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HomeWorld & NationNuns, guns and the Wild West—the tale of Sister Blandina

Nuns, guns and the Wild West—the tale of Sister Blandina

Billy the Kid, a notorious bank and stage-coach robber of the Wild West, met his match in the most unlikely of people when he met Sister Blandina Segale.

According to legend, and to Sister Blandina’s journal and letters, one of Billy the Kid’s gang members had been shot and was on the brink of death when the doctors of Trinidad refused to treat him. Sister decided to take him in and cared for him for three months, nursing him back to health.

But Billy the Kid (William Leroy) was still unhappy. Word got out that the outlaw was coming to town to scalp the four doctors of Trinidad in revenge. When he arrived, Sister Blandina intervened, and convinced him to call off his mission on behalf of his man she had saved.

After that incident, Sister Blandina and Billy the Kid became friends. She once visited him in jail, and he once called off a stage-coach robbery as soon as he realized sister was one of the passengers.

When she wasn’t calling off outlaws, Sister Blandina was founding schools, building hospitals, teaching and caring for orphans and the poor, and advocating for the rights of Native Americans and other minorities.

Her heroic virtue and enduring works are why her cause for sainthood was opened in New Mexico last summer, earning her the title “Servant of God” and allowing people to ask for her intercession. Since then, several documents have come to light corroborating her stories, and the necessary miracle for the next big step—beatification—seems to be well on its way.

“Sainthood isn’t about an award, it isn’t about honoring, it’s about helping the faithful know that there is a source of God’s grace being worked on Earth,” said Allen Sanchez, president and CEO for CHI St. Joseph’s Children in Albuquerque, which Sister Blandina founded. Sanchez also serves as the petitioner for the cause of sister’s sainthood and has studied her life extensively.


Sister stops a lynch mob

To open a cause for sainthood, examples of heroic virtue of the person must be shown. The specific example of heroic virtue that her petitioners are using involves another story that could only take place in the Wild West; the story that earned her the title “The Fastest Nun in the West” from a 1966 CBS feature on the incident.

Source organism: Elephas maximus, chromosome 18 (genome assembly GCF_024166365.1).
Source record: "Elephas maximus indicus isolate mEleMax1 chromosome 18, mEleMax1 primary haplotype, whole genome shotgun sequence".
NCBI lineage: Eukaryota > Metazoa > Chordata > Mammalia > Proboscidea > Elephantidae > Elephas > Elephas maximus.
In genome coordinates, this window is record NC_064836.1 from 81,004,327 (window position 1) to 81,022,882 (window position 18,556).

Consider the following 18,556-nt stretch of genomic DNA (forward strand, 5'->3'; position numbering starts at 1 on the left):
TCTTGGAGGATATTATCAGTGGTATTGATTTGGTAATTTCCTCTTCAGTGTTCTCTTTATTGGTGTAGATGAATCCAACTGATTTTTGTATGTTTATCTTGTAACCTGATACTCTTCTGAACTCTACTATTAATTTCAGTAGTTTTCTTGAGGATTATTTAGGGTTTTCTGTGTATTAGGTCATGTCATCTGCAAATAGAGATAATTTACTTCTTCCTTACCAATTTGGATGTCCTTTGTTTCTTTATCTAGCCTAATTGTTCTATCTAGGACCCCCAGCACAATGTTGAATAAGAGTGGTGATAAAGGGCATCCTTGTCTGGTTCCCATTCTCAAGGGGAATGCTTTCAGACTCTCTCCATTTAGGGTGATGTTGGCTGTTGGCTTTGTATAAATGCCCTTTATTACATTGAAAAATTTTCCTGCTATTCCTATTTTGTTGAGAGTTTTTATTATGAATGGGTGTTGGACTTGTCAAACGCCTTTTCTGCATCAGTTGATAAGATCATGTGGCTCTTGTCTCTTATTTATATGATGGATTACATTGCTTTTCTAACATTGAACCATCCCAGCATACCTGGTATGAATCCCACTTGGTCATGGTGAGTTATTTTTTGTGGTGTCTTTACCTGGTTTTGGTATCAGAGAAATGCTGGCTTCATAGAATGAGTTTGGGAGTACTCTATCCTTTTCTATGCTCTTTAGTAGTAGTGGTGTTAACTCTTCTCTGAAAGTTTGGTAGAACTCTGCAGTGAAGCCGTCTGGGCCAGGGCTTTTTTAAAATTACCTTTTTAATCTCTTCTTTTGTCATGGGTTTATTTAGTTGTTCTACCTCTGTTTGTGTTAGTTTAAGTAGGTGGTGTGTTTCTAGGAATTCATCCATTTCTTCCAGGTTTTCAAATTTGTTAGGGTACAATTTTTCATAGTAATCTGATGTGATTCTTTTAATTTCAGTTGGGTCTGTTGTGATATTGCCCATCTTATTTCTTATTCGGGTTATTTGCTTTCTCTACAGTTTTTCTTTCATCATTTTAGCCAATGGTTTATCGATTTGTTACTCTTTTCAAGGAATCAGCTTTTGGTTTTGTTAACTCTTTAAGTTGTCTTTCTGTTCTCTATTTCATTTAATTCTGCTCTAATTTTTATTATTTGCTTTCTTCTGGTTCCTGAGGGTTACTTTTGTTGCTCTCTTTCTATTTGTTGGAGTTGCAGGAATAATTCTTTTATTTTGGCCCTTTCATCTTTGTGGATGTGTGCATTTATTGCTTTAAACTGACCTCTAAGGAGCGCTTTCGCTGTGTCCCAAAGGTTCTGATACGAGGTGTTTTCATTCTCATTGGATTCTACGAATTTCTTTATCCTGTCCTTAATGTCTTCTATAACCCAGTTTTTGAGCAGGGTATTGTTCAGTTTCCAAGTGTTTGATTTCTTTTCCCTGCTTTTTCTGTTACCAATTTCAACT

Sister Blandina was teaching school in New Mexico when one of her pupils told her, “Pa’s shot a man, and they’re going to hang him.”

That’s when Sister Blandina went to work. She met with the shooter, and was able to convince him to write a confession. She then met with the dying man, and convinced him to forgive his shooter in person before he passed away.

After the two men were reconciled, Sister Blandina then had to face down the lynch mob that was coming to kill the shooter, who, because of sister, was instead taken to the circuit court and was given life in prison. After nine months, he was released to go back home to care for his four children.

“She disarms them from their guns, their hanging rope and their hate,” Sanchez said of sister and the lynch mob.


The next step

In order to be beatified—one step away from canonization—there needs to be proof of an otherwise inexplicable miracle brought about through that person’s intercession.

“We know of a baby that was born prematurely with a malfunctioning valve in the heart and collapsed lungs,” Sanchez said. “This family immediately contacted us, said they were praying the Sister Blandina novena for the baby. The doctors had very little hope for the baby living, but four days later they couldn’t find the problem in the heart, it was as if it didn’t exist to begin with. Doctors are saying it’s inexplicable, so we’re pursuing that, there’s many stories like that that are being pursued to see if Sister Blandina was involved.”

 

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